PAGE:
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Frans Pennings

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Frans Pennings

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Frans Pennings

In 1992 the Treaty of Maastricht was adopted, that introduced inter alia a new concept: EU citizenship. It provided that EU citizens can rely on the rights ensured by the treaties and on free movement (Articles 20 and 21 TFEU). Since until that Treaty the provisions on free movement and non-discrimination on ground of nationality had been limited to workers and self-employed, this meant an important extension of rights. For workers, the Treaty guaranteed, already from the establishment of the EEC, that they had to be treated equally as national workers. Requiting equal treatment for economically non-active persons is much more problematic. If, for instance, anyone from the moment of entering a Member State would be entitled to social assistance, this might lead, it is feared, to ‘benefit tourism’ and that would clearly overstretch the solidarity of the host State. For this reason the combination of mobile EU citizens and social rights constitutes a politically highly sensitive area.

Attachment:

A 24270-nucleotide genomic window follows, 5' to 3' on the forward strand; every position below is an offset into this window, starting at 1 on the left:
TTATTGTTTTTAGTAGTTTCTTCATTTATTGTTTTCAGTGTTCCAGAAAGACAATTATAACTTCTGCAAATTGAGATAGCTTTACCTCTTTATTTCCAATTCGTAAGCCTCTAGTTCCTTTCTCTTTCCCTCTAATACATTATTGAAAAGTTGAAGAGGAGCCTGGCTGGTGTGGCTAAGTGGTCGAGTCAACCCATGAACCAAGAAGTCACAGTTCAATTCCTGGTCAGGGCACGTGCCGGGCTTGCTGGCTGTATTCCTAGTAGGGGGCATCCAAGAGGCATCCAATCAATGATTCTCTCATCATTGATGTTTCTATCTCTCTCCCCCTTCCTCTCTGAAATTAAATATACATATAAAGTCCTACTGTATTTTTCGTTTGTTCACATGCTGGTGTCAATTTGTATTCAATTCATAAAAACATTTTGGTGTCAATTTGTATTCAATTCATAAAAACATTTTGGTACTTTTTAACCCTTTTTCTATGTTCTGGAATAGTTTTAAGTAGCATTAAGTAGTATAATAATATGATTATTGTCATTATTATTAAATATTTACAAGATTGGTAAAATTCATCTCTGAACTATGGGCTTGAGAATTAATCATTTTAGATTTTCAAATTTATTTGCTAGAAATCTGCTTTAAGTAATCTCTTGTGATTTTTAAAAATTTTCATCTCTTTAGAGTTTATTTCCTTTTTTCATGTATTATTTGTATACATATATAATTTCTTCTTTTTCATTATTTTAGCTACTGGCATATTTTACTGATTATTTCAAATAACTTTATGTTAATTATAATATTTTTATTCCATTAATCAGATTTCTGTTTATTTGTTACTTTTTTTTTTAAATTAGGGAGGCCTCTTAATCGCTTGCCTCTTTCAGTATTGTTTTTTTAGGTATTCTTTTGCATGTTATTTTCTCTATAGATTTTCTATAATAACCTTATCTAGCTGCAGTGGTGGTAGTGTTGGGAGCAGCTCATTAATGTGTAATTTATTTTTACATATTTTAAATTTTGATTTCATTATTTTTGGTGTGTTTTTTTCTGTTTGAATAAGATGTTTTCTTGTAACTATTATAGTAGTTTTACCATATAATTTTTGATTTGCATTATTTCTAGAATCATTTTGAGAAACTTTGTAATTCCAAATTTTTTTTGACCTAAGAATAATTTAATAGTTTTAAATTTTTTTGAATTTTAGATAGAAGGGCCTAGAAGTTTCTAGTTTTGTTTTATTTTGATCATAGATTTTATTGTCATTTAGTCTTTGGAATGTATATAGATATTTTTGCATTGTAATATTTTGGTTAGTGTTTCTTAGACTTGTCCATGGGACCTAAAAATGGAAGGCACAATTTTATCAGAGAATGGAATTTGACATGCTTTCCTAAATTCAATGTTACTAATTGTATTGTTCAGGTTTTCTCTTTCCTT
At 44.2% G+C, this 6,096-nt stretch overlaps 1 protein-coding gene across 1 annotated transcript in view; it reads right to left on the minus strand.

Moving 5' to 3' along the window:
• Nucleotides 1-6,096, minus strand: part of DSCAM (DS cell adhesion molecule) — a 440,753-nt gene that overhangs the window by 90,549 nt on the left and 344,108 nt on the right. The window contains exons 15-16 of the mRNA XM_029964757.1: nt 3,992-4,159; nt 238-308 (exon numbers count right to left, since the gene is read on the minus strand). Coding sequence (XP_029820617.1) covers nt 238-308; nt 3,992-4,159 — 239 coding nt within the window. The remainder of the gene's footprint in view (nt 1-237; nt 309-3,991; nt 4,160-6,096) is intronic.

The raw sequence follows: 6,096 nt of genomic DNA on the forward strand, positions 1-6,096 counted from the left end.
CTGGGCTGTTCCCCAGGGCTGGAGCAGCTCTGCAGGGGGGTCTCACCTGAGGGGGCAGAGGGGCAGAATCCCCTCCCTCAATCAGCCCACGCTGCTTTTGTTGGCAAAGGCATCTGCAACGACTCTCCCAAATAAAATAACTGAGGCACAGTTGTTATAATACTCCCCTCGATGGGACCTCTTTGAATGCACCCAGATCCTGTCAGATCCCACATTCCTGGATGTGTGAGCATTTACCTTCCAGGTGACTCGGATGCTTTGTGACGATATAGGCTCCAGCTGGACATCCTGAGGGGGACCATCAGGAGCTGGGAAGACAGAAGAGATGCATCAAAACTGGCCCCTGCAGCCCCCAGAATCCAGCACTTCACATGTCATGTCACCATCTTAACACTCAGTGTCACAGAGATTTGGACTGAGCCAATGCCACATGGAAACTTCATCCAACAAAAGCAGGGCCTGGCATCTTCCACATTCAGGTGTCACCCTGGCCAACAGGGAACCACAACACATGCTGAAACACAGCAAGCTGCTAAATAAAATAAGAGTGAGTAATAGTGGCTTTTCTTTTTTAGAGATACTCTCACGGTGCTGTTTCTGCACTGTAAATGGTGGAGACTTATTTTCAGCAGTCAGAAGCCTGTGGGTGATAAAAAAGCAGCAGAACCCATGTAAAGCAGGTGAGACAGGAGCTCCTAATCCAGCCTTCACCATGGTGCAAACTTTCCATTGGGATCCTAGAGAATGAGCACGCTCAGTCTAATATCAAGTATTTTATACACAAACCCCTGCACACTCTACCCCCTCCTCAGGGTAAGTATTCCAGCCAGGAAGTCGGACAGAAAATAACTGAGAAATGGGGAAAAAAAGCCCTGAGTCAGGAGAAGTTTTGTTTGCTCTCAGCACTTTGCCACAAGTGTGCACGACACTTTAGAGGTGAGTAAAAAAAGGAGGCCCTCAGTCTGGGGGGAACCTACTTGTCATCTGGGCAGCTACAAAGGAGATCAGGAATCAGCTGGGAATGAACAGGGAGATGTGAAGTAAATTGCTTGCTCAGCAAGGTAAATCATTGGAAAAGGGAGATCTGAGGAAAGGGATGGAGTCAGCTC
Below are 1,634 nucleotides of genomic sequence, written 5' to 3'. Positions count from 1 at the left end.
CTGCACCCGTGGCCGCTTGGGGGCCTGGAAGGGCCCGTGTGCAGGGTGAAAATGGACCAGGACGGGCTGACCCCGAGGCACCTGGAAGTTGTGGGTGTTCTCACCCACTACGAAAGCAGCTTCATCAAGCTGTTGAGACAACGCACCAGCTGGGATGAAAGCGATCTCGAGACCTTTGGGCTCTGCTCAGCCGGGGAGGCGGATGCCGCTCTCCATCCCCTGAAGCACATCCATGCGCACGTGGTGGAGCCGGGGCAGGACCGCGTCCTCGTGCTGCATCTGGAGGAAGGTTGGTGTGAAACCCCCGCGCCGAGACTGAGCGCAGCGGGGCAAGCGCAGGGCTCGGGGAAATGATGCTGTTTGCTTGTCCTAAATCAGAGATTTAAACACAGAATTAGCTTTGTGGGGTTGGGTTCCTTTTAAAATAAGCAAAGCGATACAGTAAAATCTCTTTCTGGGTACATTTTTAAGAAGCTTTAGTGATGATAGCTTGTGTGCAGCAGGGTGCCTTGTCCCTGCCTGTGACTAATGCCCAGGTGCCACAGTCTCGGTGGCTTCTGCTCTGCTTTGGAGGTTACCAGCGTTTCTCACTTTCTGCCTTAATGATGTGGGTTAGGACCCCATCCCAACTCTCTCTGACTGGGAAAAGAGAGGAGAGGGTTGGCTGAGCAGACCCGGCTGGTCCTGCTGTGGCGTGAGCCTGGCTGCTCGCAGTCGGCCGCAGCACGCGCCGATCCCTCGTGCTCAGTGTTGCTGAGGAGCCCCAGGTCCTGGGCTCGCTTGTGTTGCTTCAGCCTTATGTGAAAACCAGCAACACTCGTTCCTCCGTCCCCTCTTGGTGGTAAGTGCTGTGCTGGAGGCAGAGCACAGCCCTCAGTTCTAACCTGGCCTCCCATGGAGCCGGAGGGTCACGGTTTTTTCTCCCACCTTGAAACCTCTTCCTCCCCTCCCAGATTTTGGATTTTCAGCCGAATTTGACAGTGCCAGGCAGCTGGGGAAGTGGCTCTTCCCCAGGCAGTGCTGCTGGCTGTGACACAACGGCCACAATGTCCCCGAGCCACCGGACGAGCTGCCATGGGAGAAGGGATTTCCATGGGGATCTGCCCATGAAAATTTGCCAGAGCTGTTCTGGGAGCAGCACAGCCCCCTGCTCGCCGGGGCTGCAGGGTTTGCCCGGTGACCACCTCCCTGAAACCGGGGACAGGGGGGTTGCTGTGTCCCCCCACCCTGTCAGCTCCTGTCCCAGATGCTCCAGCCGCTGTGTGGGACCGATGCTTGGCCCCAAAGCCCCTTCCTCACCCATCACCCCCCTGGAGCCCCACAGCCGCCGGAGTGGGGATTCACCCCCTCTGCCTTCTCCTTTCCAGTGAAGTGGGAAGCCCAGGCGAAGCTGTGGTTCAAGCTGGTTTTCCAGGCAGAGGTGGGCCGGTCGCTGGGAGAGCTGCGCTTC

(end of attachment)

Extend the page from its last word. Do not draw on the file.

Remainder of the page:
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Edited by Frans Pennings and Gijsbert Vonk

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Edited by Frans Pennings and Gijsbert Vonk

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Edited by Frans Pennings and Gijsbert Vonk

This Handbook encompasses four dimensions of European social security law: social security as a human right, standard setting in social security, the protection of mobile persons and migrants and the global context of European social security law. It pays attention to both EU law and to various instruments of the Council of Europe. In 25 chapters prominent experts analyse contemporary debates, discuss new challenges and point out further lines of research. Through this exploration, the Handbook provides a source of inspiration for the development of this special field of law.
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Edited by Frans Pennings and Martin Seeleib-Kaiser

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Edited by Frans Pennings and Martin Seeleib-Kaiser